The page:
Thursday, October 4, 2018

Copycat House Vermont Japanese Chicken Curry - Easy! Healthy! Cooked from Scratch with REAL Apple and Honey! HIGHLY RECOMMENDED!!!

My 9-year old Aussie born spicy-food-hating son is never a fan of curry but he LOVES Japanese curry!

From time to time, he will crave for Japanese curry and ask me to cook House Vermont curry for him. And it has to be THIS specific brand and its mild curry!!!

What is House Vermont Japanese curry?
According to Just Hungry, Vermont curry is the most popular packet curry brand in Japan. It was introduced in 1963 as a mild version of curry that is suitable for kids to eat and it is still very popular now.

Why is House Vermont Japanese curry so popular and tasty?
My son tells me the Vermont curry is delicious because it is made with apple and honey! Hmmm.... I have no doubt that the curry is made of apple and honey but at the same time, I can't help to notice that it is also made with a super long list of ingredients which includes the unhealthy palm oil with high saturated fat content, SUGAR, banana (huh?), MSG and many unknown flavourings, additives and thickeners. Sugar and MSG! Hmmm... No wonder my son is loving this curry and it is still the most popular curry in Japan! LOL!!!

Well, you know what? After cooking and baking delicious Japanese Curry Chicken Pot Pie at here and Japanese Curry Chicken Puff Pastry Pies at here, I'm confident that I can cook a delicious copycat Vermont Japanese curry from scratch! And with REAL apple and honey!!!

copycat House Vermont Japanese chicken curry cooked scratch apple honey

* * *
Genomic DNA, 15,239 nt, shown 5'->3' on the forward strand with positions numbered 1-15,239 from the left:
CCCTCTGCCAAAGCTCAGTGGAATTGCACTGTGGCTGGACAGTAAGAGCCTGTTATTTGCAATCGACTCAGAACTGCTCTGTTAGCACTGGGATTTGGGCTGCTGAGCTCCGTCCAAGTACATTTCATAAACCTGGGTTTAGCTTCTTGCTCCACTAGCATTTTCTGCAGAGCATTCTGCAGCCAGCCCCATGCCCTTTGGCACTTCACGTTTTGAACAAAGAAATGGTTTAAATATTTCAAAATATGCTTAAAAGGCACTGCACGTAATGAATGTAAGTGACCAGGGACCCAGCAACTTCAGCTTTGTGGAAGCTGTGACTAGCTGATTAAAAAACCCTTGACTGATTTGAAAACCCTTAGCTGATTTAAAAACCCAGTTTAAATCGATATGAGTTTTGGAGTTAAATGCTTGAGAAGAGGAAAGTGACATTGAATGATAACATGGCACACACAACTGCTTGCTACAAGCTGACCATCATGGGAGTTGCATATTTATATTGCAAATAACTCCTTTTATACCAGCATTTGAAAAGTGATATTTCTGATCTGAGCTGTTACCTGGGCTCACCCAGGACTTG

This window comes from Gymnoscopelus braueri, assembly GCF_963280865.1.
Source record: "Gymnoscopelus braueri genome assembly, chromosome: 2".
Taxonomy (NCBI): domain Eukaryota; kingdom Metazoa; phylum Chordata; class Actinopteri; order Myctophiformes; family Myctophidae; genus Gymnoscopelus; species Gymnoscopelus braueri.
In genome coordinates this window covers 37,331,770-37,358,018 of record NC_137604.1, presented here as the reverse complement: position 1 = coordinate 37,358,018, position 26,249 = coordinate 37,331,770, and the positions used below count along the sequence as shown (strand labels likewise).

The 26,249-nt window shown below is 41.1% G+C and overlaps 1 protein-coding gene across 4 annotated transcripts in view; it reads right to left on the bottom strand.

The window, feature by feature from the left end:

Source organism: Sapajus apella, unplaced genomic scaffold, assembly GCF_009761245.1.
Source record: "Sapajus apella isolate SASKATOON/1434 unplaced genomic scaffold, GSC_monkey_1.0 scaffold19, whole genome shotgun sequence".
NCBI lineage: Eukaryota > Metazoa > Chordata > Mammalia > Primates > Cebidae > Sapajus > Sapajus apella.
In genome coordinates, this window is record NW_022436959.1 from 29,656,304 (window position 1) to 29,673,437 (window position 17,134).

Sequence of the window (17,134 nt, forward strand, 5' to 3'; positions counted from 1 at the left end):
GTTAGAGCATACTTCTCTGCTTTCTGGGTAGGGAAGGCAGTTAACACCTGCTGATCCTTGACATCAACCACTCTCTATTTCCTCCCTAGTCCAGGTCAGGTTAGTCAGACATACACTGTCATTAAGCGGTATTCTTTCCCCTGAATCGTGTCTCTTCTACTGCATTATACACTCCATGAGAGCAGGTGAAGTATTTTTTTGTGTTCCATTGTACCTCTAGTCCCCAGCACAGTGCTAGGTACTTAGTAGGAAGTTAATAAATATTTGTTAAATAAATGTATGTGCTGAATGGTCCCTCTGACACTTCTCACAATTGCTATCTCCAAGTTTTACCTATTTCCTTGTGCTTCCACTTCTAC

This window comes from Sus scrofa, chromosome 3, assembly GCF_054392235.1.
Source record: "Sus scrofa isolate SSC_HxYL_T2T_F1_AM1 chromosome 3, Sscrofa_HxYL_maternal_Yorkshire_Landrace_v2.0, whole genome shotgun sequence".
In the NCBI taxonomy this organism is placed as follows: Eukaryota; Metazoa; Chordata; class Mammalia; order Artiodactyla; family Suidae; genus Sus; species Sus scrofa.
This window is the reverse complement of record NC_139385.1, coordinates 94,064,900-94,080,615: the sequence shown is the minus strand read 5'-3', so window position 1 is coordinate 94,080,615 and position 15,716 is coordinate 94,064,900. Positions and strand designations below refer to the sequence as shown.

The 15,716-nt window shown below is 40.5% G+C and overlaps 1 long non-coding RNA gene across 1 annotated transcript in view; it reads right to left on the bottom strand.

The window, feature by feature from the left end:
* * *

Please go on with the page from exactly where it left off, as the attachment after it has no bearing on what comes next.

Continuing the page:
This is my House Vermont Japanese Chicken Curry!
Cooked from scratch with REAL apple and honey.
For my son, I always have a packet of Vermont curry in my pantry.
Now that I can cook this curry, I'm pretty sure that I don't have to buy this anymore... Yay!
At the back of the packet, you will see this super long list of ingredients
... and they are mostly unknown and some can be quite worrying!

Whenever I search Google for "Japanese curry recipe from scratch", I will find many different versions.

Most of the recipes prepare the curry roux in advance and use it whenever it is required but I like to cook mine all within the same day.

Most recipes use chicken or beef stock to cook the gravy but I like my curry to have a mixture of chicken stock and milk. And this milk-and-chicken-stock combination can be optional.

Some recipes add chocolate or cocoa powder or even coffee to make the curry richer and darker in colour but I find this addition not entirely necessary.

*Some recipes use tomato paste or tomato sauce to add a bit of tang into the curry but I prefer to add just apple purée, preferably the pre-cooked one because the freshly grated apple or uncooked apple purée can make the curry gravy a little gritty or grainy.

Some recipes use a long list of spices but mine is straightforward with just mild curry powder and garam masala and it still tastes legitly like Vermont curry!

Most importantly, all Japanese curry must be ideally cooked from a roux and so please do not omit the initial cooking step with a flour mixture and butter. At least, we are not cooking with palm oil and this sensible amount of butter will make the curry way more delicious!

copycat House Vermont Japanese chicken curry cooked scratch apple honey
I can cook copycat Vermont Japanese curry easily from scratch!!!
And I'm sure that you can do the same too!

Here's a quick video showing how I cooked my Japanese curry from scratch. Happy that I don't need to buy packets of these palm oil, sugar, MSG plus many unknown ingredients anymore...

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Here's my easy healthy straightforward recipe.

Serve 4

For the curry powder mix:
30g (3 tbsp) plain / all purpose flour
10g (1 tbsp) mild curry powder or the hot one if you prefer
5g (1 tsp) garam masala or more if you prefer a stronger curry

Combine plain / all-purpose flour, curry powder and garam masala. Set aside.

For the chicken: